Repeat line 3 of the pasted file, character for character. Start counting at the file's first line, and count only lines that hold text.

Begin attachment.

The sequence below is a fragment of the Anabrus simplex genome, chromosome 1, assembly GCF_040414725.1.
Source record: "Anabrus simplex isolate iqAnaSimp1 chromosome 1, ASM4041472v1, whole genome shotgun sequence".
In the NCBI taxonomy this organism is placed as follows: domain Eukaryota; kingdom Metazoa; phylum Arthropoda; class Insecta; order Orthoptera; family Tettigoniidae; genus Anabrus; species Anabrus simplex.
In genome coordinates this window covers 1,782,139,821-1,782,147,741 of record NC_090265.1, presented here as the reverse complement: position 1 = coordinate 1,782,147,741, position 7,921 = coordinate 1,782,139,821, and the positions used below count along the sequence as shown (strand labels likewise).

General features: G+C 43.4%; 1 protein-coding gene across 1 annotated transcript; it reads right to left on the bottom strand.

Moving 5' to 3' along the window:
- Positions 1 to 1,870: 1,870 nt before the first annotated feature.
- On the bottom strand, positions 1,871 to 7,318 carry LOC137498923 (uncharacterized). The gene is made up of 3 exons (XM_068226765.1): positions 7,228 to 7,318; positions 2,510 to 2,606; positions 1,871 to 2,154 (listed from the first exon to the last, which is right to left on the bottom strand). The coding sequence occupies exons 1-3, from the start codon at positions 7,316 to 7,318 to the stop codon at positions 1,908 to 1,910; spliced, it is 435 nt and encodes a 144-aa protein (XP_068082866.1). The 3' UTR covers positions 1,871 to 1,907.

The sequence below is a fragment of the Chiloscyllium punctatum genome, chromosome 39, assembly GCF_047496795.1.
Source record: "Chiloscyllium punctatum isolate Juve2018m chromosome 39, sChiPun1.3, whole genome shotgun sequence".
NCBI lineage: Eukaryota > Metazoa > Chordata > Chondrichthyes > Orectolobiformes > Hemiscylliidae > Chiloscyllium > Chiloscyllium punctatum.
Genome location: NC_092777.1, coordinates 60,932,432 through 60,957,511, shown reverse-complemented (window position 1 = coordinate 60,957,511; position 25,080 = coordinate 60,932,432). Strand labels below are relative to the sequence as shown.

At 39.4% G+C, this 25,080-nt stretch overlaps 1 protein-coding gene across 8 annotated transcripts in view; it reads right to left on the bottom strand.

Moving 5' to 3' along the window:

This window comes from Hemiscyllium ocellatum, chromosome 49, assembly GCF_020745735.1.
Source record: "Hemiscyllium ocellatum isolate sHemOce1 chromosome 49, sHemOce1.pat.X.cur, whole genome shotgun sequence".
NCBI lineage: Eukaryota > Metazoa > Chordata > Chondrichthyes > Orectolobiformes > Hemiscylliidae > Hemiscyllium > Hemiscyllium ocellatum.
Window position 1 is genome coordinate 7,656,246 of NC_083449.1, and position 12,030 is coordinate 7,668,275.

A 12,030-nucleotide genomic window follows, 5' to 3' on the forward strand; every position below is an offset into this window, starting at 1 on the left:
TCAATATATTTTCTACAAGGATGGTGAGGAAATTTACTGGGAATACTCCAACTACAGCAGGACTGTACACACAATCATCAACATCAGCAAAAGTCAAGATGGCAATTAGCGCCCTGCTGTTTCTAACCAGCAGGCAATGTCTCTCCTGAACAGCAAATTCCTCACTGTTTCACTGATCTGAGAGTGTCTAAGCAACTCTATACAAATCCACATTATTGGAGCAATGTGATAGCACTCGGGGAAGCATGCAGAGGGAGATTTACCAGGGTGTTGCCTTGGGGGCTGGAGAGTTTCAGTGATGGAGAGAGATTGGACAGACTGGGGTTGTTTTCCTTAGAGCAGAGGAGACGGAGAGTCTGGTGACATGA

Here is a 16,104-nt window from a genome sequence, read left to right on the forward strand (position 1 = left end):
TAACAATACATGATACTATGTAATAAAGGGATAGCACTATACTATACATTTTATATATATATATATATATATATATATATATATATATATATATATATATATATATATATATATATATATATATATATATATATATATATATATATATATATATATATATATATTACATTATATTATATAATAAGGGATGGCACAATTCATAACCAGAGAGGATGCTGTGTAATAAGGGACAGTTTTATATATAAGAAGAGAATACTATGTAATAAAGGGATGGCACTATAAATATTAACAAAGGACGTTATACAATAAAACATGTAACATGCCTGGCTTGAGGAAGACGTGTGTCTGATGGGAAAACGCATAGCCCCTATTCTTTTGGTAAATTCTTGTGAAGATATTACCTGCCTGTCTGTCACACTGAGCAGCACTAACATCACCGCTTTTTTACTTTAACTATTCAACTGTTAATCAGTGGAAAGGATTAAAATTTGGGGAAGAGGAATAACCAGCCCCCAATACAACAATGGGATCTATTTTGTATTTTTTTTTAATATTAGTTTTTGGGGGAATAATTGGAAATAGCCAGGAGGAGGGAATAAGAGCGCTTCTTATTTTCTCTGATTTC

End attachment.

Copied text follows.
In the NCBI taxonomy this organism is placed as follows: domain Eukaryota; kingdom Metazoa; phylum Arthropoda; class Insecta; order Orthoptera; family Tettigoniidae; genus Anabrus; species Anabrus simplex.